Before you sit down with the calendar, you’ll need to ask yourself some basic questions.

  • Are travel dates limited to school vacation dates? Or are you willing to take the kids out of school for a few days, or more?
  • Are you willing to have your child miss sports team events or similar activities? Is there a big tournament during your school vacation?
  • Are there work-related dates that prevent travel? For example, you’re an accountant who can’t travel during tax season.
  • Are there family-related commitments that prevent travel? For example, your sister’s wedding is in August so you can’t go to Walt Disney World then.
  • Are there religious observances that prevent travel? For example, you need to be home during Easter.
  • Are there specific events at Walt Disney World that you’d like to experience? For example, Food & Wine Festival, Flower & Garden Festival, or Mickey’s Very Merry Christmas Party.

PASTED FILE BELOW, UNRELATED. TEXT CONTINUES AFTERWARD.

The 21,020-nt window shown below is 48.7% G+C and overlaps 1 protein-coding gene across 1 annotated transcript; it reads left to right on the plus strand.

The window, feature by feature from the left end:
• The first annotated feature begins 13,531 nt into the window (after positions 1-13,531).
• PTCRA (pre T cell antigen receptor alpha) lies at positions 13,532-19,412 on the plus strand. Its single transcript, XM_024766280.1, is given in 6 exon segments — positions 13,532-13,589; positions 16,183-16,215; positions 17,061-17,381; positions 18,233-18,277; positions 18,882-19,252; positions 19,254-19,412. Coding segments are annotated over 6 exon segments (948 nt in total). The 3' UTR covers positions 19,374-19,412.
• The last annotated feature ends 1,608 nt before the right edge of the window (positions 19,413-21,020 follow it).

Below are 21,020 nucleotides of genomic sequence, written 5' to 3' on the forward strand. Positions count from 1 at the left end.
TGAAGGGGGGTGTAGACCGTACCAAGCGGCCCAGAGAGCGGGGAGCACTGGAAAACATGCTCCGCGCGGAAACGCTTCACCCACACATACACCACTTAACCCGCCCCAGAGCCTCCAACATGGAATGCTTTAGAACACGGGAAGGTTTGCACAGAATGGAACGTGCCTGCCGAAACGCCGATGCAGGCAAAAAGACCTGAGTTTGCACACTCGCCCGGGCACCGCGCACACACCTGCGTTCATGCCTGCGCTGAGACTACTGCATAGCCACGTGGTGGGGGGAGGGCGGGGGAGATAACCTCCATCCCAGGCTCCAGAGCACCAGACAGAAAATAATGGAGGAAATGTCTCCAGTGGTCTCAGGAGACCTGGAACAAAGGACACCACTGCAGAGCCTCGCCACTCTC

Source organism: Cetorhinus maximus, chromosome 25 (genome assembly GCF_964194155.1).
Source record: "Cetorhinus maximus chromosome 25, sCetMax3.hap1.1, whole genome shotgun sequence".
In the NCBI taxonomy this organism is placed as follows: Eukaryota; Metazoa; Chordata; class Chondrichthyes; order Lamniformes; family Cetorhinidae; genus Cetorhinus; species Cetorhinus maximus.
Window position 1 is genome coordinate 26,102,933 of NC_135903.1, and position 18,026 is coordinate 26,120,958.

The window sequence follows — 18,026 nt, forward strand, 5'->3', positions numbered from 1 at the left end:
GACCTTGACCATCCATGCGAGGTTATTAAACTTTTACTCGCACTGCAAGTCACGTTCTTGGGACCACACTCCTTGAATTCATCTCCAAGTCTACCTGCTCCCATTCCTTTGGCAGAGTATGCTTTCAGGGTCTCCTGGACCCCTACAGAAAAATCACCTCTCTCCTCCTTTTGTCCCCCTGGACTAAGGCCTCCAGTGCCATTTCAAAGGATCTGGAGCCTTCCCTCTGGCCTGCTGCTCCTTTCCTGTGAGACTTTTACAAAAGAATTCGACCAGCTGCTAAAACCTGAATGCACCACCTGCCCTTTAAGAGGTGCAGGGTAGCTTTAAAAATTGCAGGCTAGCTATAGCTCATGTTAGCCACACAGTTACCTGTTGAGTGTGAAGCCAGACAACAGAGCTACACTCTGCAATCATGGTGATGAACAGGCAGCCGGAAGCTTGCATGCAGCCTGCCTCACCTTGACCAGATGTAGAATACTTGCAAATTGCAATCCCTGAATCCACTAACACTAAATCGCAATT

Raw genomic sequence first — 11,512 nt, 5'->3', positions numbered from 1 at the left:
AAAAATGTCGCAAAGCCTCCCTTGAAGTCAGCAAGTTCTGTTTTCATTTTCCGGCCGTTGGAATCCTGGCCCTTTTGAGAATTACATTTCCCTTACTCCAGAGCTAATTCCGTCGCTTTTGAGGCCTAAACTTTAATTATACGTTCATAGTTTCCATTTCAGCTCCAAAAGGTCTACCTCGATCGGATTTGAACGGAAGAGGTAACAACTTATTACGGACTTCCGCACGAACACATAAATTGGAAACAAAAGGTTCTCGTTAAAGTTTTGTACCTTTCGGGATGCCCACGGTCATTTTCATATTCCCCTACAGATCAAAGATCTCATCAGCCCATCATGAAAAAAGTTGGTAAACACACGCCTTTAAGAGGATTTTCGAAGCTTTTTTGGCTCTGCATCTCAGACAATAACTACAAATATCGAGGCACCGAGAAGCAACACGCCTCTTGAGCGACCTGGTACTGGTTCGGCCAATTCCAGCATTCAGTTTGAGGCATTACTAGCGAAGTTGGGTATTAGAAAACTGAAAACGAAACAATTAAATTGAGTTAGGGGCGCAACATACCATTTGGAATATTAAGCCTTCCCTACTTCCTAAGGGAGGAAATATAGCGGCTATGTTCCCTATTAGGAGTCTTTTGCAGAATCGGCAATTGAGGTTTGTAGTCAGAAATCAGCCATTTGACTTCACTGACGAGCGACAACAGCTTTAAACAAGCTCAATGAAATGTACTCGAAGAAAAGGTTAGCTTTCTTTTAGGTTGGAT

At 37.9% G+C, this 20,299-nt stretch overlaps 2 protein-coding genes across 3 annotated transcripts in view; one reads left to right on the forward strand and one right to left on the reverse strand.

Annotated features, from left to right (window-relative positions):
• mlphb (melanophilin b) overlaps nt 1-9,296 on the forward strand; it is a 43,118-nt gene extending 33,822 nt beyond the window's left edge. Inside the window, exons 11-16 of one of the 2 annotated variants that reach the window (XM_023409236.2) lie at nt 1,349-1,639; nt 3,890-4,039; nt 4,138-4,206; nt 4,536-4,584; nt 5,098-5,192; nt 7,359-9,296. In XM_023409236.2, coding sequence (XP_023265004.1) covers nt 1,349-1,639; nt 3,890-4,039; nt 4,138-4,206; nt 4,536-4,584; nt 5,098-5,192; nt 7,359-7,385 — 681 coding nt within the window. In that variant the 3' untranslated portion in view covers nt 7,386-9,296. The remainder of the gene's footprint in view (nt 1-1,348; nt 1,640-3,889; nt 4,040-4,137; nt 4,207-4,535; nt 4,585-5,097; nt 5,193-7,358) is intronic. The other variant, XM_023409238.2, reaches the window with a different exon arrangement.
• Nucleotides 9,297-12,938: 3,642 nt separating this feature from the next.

• Does weather play a factor in your vacation enjoyment? For example, you don’t consider it a vacation unless it’s warm enough to swim. Or you’re uncomfortable carrying your toddler when it’s more than 80 degrees out.
  • Are there medical reasons not to travel at certain times of year? For example, your allergies flare during the spring. Or you become short of breath at temperatures above 85 degrees.
  • Do you have any absolutely 100% must-do attractions? For example, your son is obsessed with Star Wars. His (and thus your) vacation will be ruined if he doesn’t experience the Star Tours attraction.
  • Are there other people’s schedules to consider? For example, your dog walker is unavailable in the summer. Or your mother-in-law is traveling with you and must be consulted.